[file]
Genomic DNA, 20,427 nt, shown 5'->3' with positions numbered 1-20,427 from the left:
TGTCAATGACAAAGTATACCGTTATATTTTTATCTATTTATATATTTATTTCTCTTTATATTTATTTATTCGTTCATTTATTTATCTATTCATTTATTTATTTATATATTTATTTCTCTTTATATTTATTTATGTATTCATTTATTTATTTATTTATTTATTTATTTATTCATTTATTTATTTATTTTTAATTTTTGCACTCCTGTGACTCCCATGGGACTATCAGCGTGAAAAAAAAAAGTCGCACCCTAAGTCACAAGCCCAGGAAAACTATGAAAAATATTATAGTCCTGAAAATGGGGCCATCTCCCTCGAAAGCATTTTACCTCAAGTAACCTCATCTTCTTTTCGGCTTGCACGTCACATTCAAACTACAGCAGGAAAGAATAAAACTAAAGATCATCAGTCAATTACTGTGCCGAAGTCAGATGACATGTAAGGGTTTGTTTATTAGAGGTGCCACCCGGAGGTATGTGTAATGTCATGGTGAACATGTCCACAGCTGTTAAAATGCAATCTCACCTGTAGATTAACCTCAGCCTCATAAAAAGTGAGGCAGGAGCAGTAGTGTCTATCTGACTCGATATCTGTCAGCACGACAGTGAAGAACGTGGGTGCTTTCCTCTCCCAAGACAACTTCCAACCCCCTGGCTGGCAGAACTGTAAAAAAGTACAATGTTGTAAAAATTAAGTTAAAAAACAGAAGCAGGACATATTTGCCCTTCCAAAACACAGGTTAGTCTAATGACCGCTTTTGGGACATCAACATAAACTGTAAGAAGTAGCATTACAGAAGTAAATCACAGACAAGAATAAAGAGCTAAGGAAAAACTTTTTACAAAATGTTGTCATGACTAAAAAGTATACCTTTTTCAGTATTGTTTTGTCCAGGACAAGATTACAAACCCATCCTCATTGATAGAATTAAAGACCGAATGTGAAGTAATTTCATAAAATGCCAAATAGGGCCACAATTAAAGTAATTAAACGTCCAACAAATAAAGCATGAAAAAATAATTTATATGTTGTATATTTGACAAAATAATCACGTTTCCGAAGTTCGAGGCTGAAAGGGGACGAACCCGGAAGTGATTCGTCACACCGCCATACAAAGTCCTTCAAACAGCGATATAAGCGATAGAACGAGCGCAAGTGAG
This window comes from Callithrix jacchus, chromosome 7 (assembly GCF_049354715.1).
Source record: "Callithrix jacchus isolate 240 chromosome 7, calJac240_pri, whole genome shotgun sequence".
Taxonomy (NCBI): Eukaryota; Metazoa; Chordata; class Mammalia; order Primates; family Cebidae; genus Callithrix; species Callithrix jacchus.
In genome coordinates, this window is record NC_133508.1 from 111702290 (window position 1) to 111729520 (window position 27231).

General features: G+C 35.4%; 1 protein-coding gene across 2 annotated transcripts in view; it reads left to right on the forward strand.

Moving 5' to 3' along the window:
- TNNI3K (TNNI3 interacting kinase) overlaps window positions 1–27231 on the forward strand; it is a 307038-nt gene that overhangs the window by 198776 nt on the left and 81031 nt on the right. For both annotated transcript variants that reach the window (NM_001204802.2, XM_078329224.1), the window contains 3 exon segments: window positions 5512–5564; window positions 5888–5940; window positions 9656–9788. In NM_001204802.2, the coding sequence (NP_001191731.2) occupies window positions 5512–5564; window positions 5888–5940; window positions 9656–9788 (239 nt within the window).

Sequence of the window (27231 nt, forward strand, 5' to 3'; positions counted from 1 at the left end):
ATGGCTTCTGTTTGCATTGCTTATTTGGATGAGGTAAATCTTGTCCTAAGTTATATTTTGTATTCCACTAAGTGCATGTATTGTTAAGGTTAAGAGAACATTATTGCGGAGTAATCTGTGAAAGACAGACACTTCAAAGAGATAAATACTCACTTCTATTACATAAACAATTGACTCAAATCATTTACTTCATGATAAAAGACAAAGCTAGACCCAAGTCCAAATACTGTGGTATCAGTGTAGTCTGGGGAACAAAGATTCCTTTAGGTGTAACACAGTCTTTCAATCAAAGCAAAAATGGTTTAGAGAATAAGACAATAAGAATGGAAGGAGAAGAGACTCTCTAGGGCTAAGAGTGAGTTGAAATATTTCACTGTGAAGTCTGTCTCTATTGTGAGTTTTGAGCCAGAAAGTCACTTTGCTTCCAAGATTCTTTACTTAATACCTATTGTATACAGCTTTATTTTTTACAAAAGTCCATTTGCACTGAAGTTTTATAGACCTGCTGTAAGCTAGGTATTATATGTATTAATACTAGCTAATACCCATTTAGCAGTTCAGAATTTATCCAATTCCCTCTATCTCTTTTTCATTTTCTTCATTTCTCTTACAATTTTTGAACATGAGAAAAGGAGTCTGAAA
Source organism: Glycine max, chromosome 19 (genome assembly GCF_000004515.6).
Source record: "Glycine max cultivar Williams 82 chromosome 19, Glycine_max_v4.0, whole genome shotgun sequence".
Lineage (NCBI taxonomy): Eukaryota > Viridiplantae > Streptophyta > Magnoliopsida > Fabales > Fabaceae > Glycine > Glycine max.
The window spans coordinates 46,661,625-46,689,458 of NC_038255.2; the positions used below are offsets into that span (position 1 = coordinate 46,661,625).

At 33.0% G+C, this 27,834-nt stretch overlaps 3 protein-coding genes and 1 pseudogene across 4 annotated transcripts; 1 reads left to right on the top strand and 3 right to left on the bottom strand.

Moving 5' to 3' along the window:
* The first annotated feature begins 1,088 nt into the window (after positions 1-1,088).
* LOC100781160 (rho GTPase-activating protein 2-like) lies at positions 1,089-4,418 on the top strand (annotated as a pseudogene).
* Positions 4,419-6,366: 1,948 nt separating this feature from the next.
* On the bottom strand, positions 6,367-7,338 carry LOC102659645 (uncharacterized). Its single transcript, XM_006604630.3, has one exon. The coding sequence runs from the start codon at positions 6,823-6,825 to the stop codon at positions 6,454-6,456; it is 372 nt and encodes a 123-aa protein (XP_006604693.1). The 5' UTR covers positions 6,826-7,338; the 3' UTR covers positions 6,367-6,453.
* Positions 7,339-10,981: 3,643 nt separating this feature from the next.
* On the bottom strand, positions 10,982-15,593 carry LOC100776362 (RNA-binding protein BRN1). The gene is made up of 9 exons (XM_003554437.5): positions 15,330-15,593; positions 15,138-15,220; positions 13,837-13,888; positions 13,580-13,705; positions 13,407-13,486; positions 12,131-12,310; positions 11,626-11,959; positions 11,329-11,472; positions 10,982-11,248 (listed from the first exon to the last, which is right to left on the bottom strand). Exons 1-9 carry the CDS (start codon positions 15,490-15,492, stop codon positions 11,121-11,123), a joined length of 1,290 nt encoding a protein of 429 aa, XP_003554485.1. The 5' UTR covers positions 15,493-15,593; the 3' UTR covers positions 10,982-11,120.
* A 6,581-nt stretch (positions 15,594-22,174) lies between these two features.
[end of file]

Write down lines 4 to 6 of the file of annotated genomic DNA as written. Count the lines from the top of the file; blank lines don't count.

Source record: "Callithrix jacchus isolate 240 chromosome 7, calJac240_pri, whole genome shotgun sequence".
Taxonomy (NCBI): Eukaryota; Metazoa; Chordata; class Mammalia; order Primates; family Cebidae; genus Callithrix; species Callithrix jacchus.
In genome coordinates, this window is record NC_133508.1 from 111702290 (window position 1) to 111729520 (window position 27231).